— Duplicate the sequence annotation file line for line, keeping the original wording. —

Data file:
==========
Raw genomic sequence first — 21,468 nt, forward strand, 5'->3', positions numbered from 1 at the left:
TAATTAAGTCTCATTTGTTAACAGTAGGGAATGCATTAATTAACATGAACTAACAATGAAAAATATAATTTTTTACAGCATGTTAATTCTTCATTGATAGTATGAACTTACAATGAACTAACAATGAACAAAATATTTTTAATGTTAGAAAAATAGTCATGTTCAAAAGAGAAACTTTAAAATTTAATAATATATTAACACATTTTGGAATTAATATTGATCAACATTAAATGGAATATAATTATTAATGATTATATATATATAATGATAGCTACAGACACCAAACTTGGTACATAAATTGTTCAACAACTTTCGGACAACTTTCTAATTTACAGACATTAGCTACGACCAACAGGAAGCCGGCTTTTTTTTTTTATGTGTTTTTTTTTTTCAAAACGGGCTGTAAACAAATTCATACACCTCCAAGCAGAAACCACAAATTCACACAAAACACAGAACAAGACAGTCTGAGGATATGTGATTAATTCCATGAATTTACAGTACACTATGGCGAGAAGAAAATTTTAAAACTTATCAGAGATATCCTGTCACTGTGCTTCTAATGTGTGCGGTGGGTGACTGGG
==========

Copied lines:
Raw genomic sequence first — 21,468 nt, forward strand, 5'->3', positions numbered from 1 at the left:
TAATTAAGTCTCATTTGTTAACAGTAGGGAATGCATTAATTAACATGAACTAACAATGAAAAATATAATTTTTTACAGCATGTTAATTCTTCATTGATAGTATGAACTTACAATGAACTAACAATGAACAAAATATTTTTAATGTTAGAAAAATAGTCATGTTCAAAAGAGAAACTTTAAAATTTAATAATATATTAACACATTTTGGAATTAATATTGATCAACATTAAATGGAATATAATTATTAATGATTATATATATATAATGATAGCTACAGACACCAAACTTGGTACATAAATTGTTCAACAACTTTCGGACAACTTTCTAATTTACAGACATTAGCTACGACCAACAGGAAGCCGGCTTTTTTTTTTTATGTGTTTTTTTTTTTCAAAACGGGCTGTAAACAAATTCATACACCTCCAAGCAGAAACCACAAATTCACACAAAACACAGAACAAGACAGTCTGAGGATATGTGATTAATTCCATGAATTTACAGTACACTATGGCGAGAAGAAAATTTTAAAACTTATCAGAGATATCCTGTCACTGTGCTTCTAATGTGTGCGGTGGGTGACTGGG